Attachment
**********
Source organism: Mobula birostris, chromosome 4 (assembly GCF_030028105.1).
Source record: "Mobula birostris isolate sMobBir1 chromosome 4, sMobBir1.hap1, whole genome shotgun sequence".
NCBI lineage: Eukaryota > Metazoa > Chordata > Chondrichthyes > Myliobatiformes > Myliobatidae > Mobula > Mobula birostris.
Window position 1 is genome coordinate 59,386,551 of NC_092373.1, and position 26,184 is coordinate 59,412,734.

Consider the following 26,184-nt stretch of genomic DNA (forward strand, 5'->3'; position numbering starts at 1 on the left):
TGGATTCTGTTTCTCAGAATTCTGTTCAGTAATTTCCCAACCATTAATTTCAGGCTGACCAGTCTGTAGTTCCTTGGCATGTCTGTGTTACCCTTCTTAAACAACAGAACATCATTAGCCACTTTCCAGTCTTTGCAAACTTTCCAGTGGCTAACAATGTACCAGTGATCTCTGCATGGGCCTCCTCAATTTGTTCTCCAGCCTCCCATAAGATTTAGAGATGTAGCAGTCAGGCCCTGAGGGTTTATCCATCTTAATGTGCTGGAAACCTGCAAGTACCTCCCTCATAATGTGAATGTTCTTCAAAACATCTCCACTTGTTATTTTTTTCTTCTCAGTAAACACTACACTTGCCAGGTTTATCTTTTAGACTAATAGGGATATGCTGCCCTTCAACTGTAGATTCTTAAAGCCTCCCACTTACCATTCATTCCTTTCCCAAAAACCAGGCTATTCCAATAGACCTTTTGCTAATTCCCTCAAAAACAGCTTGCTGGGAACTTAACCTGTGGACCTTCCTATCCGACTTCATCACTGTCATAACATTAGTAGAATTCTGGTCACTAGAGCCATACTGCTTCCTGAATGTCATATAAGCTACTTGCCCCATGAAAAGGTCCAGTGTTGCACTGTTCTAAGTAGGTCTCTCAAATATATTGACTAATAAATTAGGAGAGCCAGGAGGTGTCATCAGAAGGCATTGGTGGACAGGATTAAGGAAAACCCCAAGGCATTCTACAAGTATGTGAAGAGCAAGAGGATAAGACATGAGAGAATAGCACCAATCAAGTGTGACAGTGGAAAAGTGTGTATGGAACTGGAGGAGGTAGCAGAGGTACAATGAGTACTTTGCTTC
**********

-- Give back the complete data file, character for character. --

Source organism: Mobula birostris, chromosome 4 (assembly GCF_030028105.1).
Source record: "Mobula birostris isolate sMobBir1 chromosome 4, sMobBir1.hap1, whole genome shotgun sequence".
NCBI lineage: Eukaryota > Metazoa > Chordata > Chondrichthyes > Myliobatiformes > Myliobatidae > Mobula > Mobula birostris.
Window position 1 is genome coordinate 59,386,551 of NC_092373.1, and position 26,184 is coordinate 59,412,734.

Consider the following 26,184-nt stretch of genomic DNA (forward strand, 5'->3'; position numbering starts at 1 on the left):
TGGATTCTGTTTCTCAGAATTCTGTTCAGTAATTTCCCAACCATTAATTTCAGGCTGACCAGTCTGTAGTTCCTTGGCATGTCTGTGTTACCCTTCTTAAACAACAGAACATCATTAGCCACTTTCCAGTCTTTGCAAACTTTCCAGTGGCTAACAATGTACCAGTGATCTCTGCATGGGCCTCCTCAATTTGTTCTCCAGCCTCCCATAAGATTTAGAGATGTAGCAGTCAGGCCCTGAGGGTTTATCCATCTTAATGTGCTGGAAACCTGCAAGTACCTCCCTCATAATGTGAATGTTCTTCAAAACATCTCCACTTGTTATTTTTTTCTTCTCAGTAAACACTACACTTGCCAGGTTTATCTTTTAGACTAATAGGGATATGCTGCCCTTCAACTGTAGATTCTTAAAGCCTCCCACTTACCATTCATTCCTTTCCCAAAAACCAGGCTATTCCAATAGACCTTTTGCTAATTCCCTCAAAAACAGCTTGCTGGGAACTTAACCTGTGGACCTTCCTATCCGACTTCATCACTGTCATAACATTAGTAGAATTCTGGTCACTAGAGCCATACTGCTTCCTGAATGTCATATAAGCTACTTGCCCCATGAAAAGGTCCAGTGTTGCACTGTTCTAAGTAGGTCTCTCAAATATATTGACTAATAAATTAGGAGAGCCAGGAGGTGTCATCAGAAGGCATTGGTGGACAGGATTAAGGAAAACCCCAAGGCATTCTACAAGTATGTGAAGAGCAAGAGGATAAGACATGAGAGAATAGCACCAATCAAGTGTGACAGTGGAAAAGTGTGTATGGAACTGGAGGAGGTAGCAGAGGTACAATGAGTACTTTGCTTC